"The more precise and more frequent sampling is valuable, allowing us to zoom in on the regions with the highest fluorescence signals," Joiner said. "Our data indicate that agricultural areas in the U.S. Midwest are some of the most productive lands on Earth. We can also now correlate our satellite fluorescence measurements with tower-based observations of carbon dioxide taken up by plants."
The research also paves the path for fluorescence studies based on measurements from future atmospheric or fluorescent-specific observations. Such observations could come from NASA's Orbiting Carbon Observatory-2, a mission designed to measure carbon dioxide that will launch no sooner than July 2014, and the European Space Agency's Fluorescence Explorer mission, which could be selected in 2015 for launch toward the end of the decade.Kathryn Hansen
Kathryn Hansen | EurekAlert!
NASA spacecraft investigate clues in radiation belts
28.03.2017 | NASA/Goddard Space Flight Center
Researchers create artificial materials atom-by-atom
28.03.2017 | Aalto University
The Institute of Semiconductor Technology and the Institute of Physical and Theoretical Chemistry, both members of the Laboratory for Emerging Nanometrology (LENA), at Technische Universität Braunschweig are partners in a new European research project entitled ChipScope, which aims to develop a completely new and extremely small optical microscope capable of observing the interior of living cells in real time. A consortium of 7 partners from 5 countries will tackle this issue with very ambitious objectives during a four-year research program.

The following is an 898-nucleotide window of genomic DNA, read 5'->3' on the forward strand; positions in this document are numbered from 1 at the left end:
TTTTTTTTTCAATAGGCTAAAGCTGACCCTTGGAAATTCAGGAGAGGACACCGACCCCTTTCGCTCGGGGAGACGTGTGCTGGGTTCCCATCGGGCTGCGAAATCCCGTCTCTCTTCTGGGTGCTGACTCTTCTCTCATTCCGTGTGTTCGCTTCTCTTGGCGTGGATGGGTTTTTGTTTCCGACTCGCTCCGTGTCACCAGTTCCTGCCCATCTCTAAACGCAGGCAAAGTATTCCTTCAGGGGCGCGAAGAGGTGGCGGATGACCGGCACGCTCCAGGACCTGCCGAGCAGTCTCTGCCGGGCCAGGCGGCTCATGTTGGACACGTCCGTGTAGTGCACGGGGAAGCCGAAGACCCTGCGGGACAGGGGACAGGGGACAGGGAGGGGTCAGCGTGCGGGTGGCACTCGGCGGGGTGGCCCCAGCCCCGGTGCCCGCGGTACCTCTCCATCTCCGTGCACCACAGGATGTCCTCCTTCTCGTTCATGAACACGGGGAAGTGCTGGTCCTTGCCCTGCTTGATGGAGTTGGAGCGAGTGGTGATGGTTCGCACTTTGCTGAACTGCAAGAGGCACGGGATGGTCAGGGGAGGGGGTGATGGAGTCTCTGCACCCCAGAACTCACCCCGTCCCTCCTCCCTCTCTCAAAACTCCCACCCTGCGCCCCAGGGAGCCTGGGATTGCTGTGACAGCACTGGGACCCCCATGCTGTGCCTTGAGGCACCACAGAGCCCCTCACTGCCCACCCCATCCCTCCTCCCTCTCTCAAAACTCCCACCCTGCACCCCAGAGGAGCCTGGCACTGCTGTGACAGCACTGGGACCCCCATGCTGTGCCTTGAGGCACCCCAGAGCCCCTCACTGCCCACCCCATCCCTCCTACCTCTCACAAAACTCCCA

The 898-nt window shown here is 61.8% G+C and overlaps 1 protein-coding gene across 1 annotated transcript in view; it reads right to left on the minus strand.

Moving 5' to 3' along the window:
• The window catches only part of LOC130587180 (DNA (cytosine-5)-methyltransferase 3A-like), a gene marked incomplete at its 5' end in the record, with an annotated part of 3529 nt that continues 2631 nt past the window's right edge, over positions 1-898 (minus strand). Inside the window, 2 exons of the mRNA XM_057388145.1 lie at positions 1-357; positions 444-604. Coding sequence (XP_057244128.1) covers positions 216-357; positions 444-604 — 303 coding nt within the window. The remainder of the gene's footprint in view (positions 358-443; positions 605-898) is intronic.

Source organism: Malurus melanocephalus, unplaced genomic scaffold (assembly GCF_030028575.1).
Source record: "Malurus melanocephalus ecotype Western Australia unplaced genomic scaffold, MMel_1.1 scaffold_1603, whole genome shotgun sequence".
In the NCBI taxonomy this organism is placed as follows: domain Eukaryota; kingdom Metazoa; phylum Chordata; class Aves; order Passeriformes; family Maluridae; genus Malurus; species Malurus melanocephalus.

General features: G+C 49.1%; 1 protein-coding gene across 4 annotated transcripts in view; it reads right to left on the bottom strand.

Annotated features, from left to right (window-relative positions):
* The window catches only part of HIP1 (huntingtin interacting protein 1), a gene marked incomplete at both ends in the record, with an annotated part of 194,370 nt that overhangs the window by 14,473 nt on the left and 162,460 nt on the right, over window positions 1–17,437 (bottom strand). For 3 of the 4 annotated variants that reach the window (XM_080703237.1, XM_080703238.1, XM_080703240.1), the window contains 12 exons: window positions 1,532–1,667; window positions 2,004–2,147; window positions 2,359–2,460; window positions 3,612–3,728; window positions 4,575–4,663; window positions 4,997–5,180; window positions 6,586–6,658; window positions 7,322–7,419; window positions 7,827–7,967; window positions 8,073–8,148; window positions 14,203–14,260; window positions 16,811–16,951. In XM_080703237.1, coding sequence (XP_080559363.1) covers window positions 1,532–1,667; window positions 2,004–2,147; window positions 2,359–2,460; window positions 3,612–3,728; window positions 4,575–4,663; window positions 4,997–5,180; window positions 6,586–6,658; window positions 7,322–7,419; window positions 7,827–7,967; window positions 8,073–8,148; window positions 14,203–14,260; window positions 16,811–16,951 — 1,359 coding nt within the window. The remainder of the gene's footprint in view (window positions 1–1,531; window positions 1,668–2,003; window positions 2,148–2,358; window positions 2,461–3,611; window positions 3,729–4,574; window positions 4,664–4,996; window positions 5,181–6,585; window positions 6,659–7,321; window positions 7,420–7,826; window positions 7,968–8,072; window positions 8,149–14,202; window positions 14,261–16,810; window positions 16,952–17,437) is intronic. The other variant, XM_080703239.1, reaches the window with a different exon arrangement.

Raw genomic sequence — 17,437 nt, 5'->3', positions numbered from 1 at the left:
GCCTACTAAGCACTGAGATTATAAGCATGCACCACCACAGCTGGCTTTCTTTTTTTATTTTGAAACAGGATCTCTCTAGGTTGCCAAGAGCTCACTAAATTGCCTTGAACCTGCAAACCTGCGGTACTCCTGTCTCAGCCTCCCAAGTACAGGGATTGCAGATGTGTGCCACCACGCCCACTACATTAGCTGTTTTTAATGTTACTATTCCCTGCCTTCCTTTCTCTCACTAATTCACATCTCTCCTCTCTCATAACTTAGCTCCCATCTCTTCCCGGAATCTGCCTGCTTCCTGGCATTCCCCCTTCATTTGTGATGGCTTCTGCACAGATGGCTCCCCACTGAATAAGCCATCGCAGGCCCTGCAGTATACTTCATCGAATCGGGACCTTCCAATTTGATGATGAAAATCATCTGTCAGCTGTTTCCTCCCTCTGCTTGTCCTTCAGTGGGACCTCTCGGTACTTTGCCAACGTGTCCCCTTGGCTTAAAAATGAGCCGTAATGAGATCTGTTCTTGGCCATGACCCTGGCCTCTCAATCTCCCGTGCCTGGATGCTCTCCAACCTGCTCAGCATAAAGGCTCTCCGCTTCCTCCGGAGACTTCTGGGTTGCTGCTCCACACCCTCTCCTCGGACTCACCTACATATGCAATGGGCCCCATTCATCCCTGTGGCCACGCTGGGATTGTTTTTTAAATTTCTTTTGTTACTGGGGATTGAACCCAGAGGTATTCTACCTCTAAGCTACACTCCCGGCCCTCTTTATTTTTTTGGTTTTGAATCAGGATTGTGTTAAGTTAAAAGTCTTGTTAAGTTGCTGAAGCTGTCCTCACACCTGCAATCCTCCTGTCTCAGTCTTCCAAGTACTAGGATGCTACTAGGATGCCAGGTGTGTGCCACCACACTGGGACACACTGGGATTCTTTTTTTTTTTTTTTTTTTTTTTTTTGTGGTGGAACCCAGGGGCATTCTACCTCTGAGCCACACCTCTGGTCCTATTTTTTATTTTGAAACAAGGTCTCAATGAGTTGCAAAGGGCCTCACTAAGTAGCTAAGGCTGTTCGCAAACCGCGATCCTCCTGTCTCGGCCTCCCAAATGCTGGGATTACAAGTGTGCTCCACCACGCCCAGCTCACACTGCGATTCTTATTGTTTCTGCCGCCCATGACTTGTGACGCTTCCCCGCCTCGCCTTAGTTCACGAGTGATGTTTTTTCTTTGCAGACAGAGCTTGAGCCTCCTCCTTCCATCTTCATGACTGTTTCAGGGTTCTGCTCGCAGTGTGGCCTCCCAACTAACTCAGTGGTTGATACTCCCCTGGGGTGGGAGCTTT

To demonstrate the usefulness of this new scientific tool, at the end of the project the developed chip-sized microscope will be used to observe in real-time...
Astronomers from Bonn and Tautenburg in Thuringia (Germany) used the 100-m radio telescope at Effelsberg to observe several galaxy clusters. At the edges of these large accumulations of dark matter, stellar systems (galaxies), hot gas, and charged particles, they found magnetic fields that are exceptionally ordered over distances of many million light years. This makes them the most extended magnetic fields in the universe known so far.
The results will be published on March 22 in the journal „Astronomy & Astrophysics“.
Galaxy clusters are the largest gravitationally bound structures in the universe. With a typical extent of about 10 million light years, i.e. 100 times the...
Researchers at the Goethe University Frankfurt, together with partners from the University of Tübingen in Germany and Queen Mary University as well as Francis Crick Institute from London (UK) have developed a novel technology to decipher the secret ubiquitin code.
Ubiquitin is a small protein that can be linked to other cellular proteins, thereby controlling and modulating their functions. The attachment occurs in many...
In the eternal search for next generation high-efficiency solar cells and LEDs, scientists at Los Alamos National Laboratory and their partners are creating...
Silicon nanosheets are thin, two-dimensional layers with exceptional optoelectronic properties very similar to those of graphene. Albeit, the nanosheets are less stable. Now researchers at the Technical University of Munich (TUM) have, for the first time ever, produced a composite material combining silicon nanosheets and a polymer that is both UV-resistant and easy to process. This brings the scientists a significant step closer to industrial applications like flexible displays and photosensors.
Silicon nanosheets are thin, two-dimensional layers with exceptional optoelectronic properties very similar to those of graphene. Albeit, the nanosheets are...
20.03.2017 | Event News
14.03.2017 | Event News
07.03.2017 | Event News
28.03.2017 | Life Sciences
28.03.2017 | Information Technology
28.03.2017 | Physics and Astronomy